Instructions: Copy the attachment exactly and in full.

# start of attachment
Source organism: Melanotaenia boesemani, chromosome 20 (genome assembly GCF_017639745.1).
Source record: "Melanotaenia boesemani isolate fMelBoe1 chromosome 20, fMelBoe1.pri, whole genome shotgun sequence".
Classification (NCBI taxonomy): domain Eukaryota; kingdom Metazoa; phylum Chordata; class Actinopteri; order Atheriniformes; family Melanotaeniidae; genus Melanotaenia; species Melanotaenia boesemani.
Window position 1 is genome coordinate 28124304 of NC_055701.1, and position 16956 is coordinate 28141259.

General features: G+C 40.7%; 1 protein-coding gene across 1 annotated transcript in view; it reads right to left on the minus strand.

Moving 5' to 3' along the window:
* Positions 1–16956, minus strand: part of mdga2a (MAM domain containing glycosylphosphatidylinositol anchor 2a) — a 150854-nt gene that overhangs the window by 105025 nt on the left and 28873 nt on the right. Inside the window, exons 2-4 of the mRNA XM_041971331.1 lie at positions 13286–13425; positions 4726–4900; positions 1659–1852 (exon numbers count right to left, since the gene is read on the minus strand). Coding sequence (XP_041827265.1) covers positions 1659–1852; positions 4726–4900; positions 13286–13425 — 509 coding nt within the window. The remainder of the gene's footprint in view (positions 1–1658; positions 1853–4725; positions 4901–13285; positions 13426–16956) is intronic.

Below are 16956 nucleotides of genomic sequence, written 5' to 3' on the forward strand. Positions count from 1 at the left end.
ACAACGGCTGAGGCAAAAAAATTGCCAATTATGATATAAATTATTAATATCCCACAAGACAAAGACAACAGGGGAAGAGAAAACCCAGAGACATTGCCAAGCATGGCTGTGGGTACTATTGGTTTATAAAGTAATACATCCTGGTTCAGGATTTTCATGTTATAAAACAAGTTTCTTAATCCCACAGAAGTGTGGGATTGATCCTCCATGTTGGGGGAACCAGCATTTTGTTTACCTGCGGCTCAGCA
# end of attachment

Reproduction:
Source organism: Melanotaenia boesemani, chromosome 20 (genome assembly GCF_017639745.1).
Source record: "Melanotaenia boesemani isolate fMelBoe1 chromosome 20, fMelBoe1.pri, whole genome shotgun sequence".
Classification (NCBI taxonomy): domain Eukaryota; kingdom Metazoa; phylum Chordata; class Actinopteri; order Atheriniformes; family Melanotaeniidae; genus Melanotaenia; species Melanotaenia boesemani.
Window position 1 is genome coordinate 28124304 of NC_055701.1, and position 16956 is coordinate 28141259.

General features: G+C 40.7%; 1 protein-coding gene across 1 annotated transcript in view; it reads right to left on the minus strand.

Moving 5' to 3' along the window:
* Positions 1–16956, minus strand: part of mdga2a (MAM domain containing glycosylphosphatidylinositol anchor 2a) — a 150854-nt gene that overhangs the window by 105025 nt on the left and 28873 nt on the right. Inside the window, exons 2-4 of the mRNA XM_041971331.1 lie at positions 13286–13425; positions 4726–4900; positions 1659–1852 (exon numbers count right to left, since the gene is read on the minus strand). Coding sequence (XP_041827265.1) covers positions 1659–1852; positions 4726–4900; positions 13286–13425 — 509 coding nt within the window. The remainder of the gene's footprint in view (positions 1–1658; positions 1853–4725; positions 4901–13285; positions 13426–16956) is intronic.

Below are 16956 nucleotides of genomic sequence, written 5' to 3' on the forward strand. Positions count from 1 at the left end.
ACAACGGCTGAGGCAAAAAAATTGCCAATTATGATATAAATTATTAATATCCCACAAGACAAAGACAACAGGGGAAGAGAAAACCCAGAGACATTGCCAAGCATGGCTGTGGGTACTATTGGTTTATAAAGTAATACATCCTGGTTCAGGATTTTCATGTTATAAAACAAGTTTCTTAATCCCACAGAAGTGTGGGATTGATCCTCCATGTTGGGGGAACCAGCATTTTGTTTACCTGCGGCTCAGCA